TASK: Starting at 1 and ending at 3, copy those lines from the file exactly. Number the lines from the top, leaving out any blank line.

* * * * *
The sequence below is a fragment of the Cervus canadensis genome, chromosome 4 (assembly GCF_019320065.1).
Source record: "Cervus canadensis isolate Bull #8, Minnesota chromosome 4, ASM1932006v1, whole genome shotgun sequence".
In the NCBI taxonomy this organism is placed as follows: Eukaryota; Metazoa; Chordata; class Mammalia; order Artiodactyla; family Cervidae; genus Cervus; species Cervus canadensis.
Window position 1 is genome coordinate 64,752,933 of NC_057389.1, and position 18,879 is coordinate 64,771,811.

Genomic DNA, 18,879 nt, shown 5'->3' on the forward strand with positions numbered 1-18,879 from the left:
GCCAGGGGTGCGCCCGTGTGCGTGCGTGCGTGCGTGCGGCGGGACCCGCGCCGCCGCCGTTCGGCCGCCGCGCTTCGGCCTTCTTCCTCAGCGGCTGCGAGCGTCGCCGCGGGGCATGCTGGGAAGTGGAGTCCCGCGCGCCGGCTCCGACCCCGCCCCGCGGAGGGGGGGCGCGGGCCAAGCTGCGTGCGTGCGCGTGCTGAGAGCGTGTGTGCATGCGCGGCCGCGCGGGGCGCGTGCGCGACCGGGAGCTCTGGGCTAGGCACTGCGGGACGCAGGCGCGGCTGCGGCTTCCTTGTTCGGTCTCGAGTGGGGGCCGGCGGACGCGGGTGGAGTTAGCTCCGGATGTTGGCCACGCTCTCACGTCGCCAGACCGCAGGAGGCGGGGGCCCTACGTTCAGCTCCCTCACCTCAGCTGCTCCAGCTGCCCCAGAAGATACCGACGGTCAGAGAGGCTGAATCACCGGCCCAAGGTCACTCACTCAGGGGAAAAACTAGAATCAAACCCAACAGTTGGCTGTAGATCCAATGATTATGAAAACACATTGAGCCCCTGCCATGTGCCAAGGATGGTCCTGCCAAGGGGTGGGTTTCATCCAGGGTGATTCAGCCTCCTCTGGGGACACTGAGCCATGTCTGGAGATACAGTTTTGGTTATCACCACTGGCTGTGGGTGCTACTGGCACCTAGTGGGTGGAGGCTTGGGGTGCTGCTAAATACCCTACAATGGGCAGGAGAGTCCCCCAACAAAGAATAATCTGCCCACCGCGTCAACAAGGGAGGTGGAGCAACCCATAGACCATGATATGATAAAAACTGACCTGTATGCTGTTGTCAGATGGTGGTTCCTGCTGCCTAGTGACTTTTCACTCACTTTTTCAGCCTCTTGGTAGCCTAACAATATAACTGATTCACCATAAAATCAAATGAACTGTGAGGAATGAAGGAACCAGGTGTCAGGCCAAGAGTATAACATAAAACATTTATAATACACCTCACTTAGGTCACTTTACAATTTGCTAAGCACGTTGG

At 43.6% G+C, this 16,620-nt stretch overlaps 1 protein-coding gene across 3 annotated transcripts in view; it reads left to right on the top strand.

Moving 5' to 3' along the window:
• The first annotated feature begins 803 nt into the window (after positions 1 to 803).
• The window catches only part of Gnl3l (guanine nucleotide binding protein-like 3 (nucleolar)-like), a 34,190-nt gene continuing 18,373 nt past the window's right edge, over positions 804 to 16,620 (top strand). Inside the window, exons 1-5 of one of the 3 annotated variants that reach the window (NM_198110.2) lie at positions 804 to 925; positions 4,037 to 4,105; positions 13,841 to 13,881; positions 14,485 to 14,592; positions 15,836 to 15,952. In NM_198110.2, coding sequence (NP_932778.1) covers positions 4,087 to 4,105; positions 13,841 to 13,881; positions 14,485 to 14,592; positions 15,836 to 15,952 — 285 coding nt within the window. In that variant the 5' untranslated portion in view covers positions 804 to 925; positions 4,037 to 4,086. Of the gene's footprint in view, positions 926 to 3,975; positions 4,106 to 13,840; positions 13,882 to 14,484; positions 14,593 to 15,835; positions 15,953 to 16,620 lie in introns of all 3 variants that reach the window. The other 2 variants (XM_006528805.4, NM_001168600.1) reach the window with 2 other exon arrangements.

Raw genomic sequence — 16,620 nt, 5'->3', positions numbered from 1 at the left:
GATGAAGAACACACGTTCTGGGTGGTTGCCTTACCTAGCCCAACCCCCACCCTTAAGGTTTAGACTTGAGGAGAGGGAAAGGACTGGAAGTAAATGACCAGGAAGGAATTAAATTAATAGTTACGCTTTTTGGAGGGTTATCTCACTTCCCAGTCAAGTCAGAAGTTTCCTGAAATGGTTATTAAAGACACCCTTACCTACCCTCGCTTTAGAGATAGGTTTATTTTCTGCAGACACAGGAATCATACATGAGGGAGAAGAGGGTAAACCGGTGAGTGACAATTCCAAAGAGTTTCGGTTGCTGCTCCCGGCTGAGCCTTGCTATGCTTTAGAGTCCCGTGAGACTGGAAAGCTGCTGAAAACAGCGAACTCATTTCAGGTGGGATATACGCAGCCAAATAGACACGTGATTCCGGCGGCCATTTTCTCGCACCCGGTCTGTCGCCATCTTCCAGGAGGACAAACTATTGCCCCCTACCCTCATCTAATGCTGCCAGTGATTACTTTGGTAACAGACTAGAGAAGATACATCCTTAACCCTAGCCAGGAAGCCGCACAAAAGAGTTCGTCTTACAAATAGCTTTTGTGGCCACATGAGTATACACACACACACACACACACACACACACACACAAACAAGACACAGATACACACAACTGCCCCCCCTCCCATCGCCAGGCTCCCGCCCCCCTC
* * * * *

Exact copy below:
The sequence below is a fragment of the Cervus canadensis genome, chromosome 4 (assembly GCF_019320065.1).
Source record: "Cervus canadensis isolate Bull #8, Minnesota chromosome 4, ASM1932006v1, whole genome shotgun sequence".
In the NCBI taxonomy this organism is placed as follows: Eukaryota; Metazoa; Chordata; class Mammalia; order Artiodactyla; family Cervidae; genus Cervus; species Cervus canadensis.